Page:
Thursday, December 6, 2012

Isaiah 9: 8-12

God’s Anger with Israel’s Arrogance

The Lord sends a message against Jacob,
And it falls on Israel.
And all the people know it,
That is, Ephraim and the inhabitants of Samaria,
Asserting in pride and in arrogance of heart:
10 “The bricks have fallen down,
But we will rebuild with smooth stones;
The sycamores have been cut down,
But we will replace them with cedars.”
11 Therefore the Lord raises against them adversaries from Rezin
And spurs their enemies on,
12 The Arameans on the east and the Philistines on the west;
And they devour Israel with gaping jaws.
In spite of all this, His anger does not turn away
And His hand is still stretched out.

There are many times when I appreciate the subheads contained within chapters of Scripture. As with other forms of documentation, subheads break up large amounts of text. They make it easier to read, to know what is contained within a section and to help remember where certain passages are. But, the original text of the Bible was not written with these subheads, and, sometimes, the editors'/translators' choices are curious.

My study Bible explains that Isaiah 9:8 begins a poem, which runs several stanzas through 10:4--which is after a new chapter subhead while 10:5 does not contain a new subhead. You might think a poem would stand on its own. But, I'm not a Biblical scholar/editor/translator. Just so you know what you're reading!

You will recognize the refrain of the poem, which is found in verse 12, and will be repeated throughout the poem. We first read it as part of Isaiah 5:25--

"On this account the anger of the Lord has burned against His people,
And He has stretched out His hand against them and struck them down. 
And the mountains quaked, and their corpses lay like refuse in the middle of the streets.
For all this His anger is not spent,
But His hand is still stretched out."
--Isaiah 5:25 (italics mine)

The Lord's discipline is still to be completed.

Back to the top, verse 8, "the Lord sends a message against Jacob...." We know that Jacob was the father of sons representing the original 12 tribes of Israel. God changed Jacob's name to Israel ("...For you have striven with God and with men and have prevailed."--Genesis 32:28b) after Jacob wrestled with Him. The second part of verse 8 further clarifies: "It falls on Israel," meaning the Northern Kingdom, the 10 tribes (as opposed to Judah, the Southern Kingdom). To make that even more specific, in verse 9, Isaiah uses 'Ephraim' for the nation of Israel and those of its capital city, "Samaria."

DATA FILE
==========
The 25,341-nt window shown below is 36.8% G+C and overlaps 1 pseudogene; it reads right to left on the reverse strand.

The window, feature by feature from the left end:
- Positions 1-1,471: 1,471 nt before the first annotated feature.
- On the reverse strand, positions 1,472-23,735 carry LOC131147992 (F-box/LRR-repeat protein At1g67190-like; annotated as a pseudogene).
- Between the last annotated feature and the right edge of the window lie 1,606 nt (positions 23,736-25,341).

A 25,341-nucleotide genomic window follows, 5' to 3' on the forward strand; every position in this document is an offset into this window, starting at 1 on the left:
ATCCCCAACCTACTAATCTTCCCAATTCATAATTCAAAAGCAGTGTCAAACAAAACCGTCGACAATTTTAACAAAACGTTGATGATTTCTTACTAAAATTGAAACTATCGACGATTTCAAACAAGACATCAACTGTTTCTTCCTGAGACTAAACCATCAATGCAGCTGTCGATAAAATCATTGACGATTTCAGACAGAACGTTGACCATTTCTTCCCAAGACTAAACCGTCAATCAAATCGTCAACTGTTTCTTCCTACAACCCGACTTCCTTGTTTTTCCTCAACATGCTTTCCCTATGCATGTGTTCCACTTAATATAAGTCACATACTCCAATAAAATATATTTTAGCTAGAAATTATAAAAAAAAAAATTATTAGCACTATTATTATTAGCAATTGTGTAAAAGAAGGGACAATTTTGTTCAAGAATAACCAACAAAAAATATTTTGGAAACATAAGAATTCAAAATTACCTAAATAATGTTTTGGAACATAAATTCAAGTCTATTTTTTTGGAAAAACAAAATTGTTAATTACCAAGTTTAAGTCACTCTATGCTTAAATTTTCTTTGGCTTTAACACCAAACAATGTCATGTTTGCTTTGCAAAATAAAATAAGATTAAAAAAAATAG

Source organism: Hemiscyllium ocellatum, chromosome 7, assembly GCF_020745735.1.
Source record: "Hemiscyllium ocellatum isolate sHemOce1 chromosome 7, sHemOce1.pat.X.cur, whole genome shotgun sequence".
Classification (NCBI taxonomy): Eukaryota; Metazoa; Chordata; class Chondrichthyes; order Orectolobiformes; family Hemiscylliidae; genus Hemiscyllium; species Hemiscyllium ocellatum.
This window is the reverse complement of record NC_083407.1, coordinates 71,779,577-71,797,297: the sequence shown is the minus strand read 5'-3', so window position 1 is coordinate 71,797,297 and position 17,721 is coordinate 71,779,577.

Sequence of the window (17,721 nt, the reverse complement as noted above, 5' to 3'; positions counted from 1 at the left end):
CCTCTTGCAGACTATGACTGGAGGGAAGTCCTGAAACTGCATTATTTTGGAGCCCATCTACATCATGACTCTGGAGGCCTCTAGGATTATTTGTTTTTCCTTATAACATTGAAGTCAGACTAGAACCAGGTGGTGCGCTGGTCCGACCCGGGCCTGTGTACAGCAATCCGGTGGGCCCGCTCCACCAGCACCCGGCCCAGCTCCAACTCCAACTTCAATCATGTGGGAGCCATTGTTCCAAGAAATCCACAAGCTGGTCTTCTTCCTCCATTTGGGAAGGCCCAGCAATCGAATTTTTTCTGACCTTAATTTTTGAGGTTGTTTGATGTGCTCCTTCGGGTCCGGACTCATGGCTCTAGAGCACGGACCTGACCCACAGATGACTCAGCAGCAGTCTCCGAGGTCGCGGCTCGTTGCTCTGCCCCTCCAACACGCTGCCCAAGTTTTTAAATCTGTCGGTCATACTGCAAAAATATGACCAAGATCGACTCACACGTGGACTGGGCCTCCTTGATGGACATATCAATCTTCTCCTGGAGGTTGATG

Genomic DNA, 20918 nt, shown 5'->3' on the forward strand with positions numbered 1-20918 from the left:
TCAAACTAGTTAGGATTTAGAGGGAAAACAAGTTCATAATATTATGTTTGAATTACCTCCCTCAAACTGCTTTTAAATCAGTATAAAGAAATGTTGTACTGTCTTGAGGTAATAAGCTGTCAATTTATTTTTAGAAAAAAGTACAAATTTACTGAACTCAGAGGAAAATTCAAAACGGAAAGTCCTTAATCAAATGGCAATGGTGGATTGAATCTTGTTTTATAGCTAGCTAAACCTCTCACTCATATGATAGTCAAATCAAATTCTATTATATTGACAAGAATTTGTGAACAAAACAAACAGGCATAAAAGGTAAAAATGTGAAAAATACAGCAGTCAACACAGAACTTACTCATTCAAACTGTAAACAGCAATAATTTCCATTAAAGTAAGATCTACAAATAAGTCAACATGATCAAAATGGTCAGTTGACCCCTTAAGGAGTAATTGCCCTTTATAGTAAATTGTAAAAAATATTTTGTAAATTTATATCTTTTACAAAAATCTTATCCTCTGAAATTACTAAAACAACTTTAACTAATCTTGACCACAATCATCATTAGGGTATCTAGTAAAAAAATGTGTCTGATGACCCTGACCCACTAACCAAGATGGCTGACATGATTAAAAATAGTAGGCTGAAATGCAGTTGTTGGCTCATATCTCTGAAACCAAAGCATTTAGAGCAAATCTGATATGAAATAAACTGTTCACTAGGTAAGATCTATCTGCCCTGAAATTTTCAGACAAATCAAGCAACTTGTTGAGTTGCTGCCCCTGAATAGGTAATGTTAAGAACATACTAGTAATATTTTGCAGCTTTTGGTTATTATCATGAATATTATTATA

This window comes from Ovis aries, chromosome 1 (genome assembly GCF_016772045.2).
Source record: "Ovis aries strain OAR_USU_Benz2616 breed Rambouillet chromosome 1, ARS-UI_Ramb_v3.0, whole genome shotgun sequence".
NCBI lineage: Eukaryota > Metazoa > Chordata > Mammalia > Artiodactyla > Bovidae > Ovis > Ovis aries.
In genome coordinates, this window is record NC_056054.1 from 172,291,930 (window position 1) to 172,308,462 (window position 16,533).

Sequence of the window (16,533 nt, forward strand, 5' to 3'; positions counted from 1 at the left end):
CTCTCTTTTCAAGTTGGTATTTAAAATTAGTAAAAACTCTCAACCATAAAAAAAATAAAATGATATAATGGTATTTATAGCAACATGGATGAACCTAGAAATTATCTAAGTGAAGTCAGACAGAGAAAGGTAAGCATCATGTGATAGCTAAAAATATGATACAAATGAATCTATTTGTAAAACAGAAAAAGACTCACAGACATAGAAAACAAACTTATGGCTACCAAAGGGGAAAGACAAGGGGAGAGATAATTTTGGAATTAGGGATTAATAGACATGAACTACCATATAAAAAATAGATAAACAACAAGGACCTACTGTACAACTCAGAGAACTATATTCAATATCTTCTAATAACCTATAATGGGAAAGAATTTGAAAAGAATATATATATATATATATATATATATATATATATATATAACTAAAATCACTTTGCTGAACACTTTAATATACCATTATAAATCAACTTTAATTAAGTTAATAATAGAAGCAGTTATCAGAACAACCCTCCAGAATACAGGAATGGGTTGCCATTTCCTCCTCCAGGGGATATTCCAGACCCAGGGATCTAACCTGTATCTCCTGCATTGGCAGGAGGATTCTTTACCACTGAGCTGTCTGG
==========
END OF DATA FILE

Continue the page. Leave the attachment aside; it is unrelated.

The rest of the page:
What was the word sent forth? Prophets and others had told the nation of its "pride and arrogance of heart." As we learned from studying Amos and Hosea--prophets to Israel--the nation had a massive struggle with its self-sufficient nature. It had worked itself up to a stage of not finding a need for God, all the while building up its city walls and fortresses, and giving itself every good pleasure for living. Besides 'haughtiness' and 'highhandedness,' it seems appropriate to find 'lordiness' listed as synonymns for 'arrogance.' [] Israel was lord of itself, despite the words of Truth handed down through its messengers. Striving took on a whole new emphasis.
"Boast no more so very proudly,
Do not let arrogance come out of your mouth;
For the Lord is a God of knowledge,
And with Him actions are weighed."
--I Samuel 2:3 (from Hannah's "Song of Thanksgiving")

The actions of people are weighed before God, and God's actions should be weighty matters when they fall upon His people! "All the people will know it," returning to verse 9. If they hadn't learned through the words of God's messengers, God would demonstrate His point through His actions.

"Those are ripening apace for ruin whose hearts are unhumbled under humbling providences; for God will walk contrary to those who thus walk contrary to him and provoke him to jealousy, as if they were stronger than he."
--Matthew Henry's Concise Commentary on the Bible

Verse 10 is a response by Israel to what God has been trying to tell them about their heart. "If there is trouble to come, Lord, no problem. We can handle it. If the nations tear down our homes, we'll rebuild, and rebuild even better than before! We'll use 'smooth' or 'hewn' (King James Version) stones and long-lasting, sturdy cedar instead of the fickle sycamore. It's OK, Lord. Thanks, anyway. We got this!" Again, Israel's take-charge ways would get the best of them.

In verse 11, God tells how. He plans to send in forces which are Rezin's (king of Syria) adversaries. That would be the Assyrians. The Syrians or "Arameans" would also be involved, as would the Philistines who carried a long battle history. God was raising up forces all around. Where's your mighty fortress now?

"Did we in our own strength confide,
our striving would be losing,
were not the right man on our side,
the man of God's own choosing...."
--from A Mighty Fortress is Our God (lyrics by Martin Luther)
"Therefore, they will now go into exile at the head of the exiles,
And the sprawlers’ banqueting will pass away.
The Lord God has sworn by Himself, the Lord God of hosts has declared: 
'I loathe the arrogance of Jacob,
And detest his citadels;
Therefore I will deliver up the city and all it contains.'"
--Amos 6: 7 and 8 

The poem continues.... 'Til next Wednesday. (And thanks for your patience in waiting a day, as I had seasonal service opportunities not to be missed yesterday!).... 


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Next week: Isaiah 9: 13-17

Note: I read from the New American Standard Bible translation,
specifically, The MacArthur Study Bible (NASB).
I will quote other sources if used in a post.

I also use
Strong's Exhaustive Concordance of the Bible
(with notes from the King James Version).